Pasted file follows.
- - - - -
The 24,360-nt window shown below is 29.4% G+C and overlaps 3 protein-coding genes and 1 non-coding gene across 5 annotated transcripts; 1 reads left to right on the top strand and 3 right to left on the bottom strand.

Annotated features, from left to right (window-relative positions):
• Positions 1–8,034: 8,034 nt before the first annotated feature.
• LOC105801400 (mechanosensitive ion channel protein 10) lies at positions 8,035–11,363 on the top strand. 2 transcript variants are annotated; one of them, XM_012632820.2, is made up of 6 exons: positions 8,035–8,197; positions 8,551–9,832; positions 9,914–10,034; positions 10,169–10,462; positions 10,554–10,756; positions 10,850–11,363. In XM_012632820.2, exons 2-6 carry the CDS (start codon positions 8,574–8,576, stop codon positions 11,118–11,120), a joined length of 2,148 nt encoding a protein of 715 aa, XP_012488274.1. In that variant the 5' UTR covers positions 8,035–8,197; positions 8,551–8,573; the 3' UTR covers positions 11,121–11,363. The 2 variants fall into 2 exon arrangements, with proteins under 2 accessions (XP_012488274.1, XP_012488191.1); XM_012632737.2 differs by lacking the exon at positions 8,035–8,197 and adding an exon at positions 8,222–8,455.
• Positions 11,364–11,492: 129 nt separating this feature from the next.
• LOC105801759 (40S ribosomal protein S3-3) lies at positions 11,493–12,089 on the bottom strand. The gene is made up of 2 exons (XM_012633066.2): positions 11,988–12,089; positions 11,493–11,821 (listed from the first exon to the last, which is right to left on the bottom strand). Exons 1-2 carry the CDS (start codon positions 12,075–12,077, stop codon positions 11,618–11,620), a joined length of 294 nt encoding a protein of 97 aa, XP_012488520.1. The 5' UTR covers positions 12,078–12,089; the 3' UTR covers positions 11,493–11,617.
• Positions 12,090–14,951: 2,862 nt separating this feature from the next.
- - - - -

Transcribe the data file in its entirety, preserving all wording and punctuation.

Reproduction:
The 24,360-nt window shown below is 29.4% G+C and overlaps 3 protein-coding genes and 1 non-coding gene across 5 annotated transcripts; 1 reads left to right on the top strand and 3 right to left on the bottom strand.

Annotated features, from left to right (window-relative positions):
• Positions 1–8,034: 8,034 nt before the first annotated feature.
• LOC105801400 (mechanosensitive ion channel protein 10) lies at positions 8,035–11,363 on the top strand. 2 transcript variants are annotated; one of them, XM_012632820.2, is made up of 6 exons: positions 8,035–8,197; positions 8,551–9,832; positions 9,914–10,034; positions 10,169–10,462; positions 10,554–10,756; positions 10,850–11,363. In XM_012632820.2, exons 2-6 carry the CDS (start codon positions 8,574–8,576, stop codon positions 11,118–11,120), a joined length of 2,148 nt encoding a protein of 715 aa, XP_012488274.1. In that variant the 5' UTR covers positions 8,035–8,197; positions 8,551–8,573; the 3' UTR covers positions 11,121–11,363. The 2 variants fall into 2 exon arrangements, with proteins under 2 accessions (XP_012488274.1, XP_012488191.1); XM_012632737.2 differs by lacking the exon at positions 8,035–8,197 and adding an exon at positions 8,222–8,455.
• Positions 11,364–11,492: 129 nt separating this feature from the next.
• LOC105801759 (40S ribosomal protein S3-3) lies at positions 11,493–12,089 on the bottom strand. The gene is made up of 2 exons (XM_012633066.2): positions 11,988–12,089; positions 11,493–11,821 (listed from the first exon to the last, which is right to left on the bottom strand). Exons 1-2 carry the CDS (start codon positions 12,075–12,077, stop codon positions 11,618–11,620), a joined length of 294 nt encoding a protein of 97 aa, XP_012488520.1. The 5' UTR covers positions 12,078–12,089; the 3' UTR covers positions 11,493–11,617.
• Positions 12,090–14,951: 2,862 nt separating this feature from the next.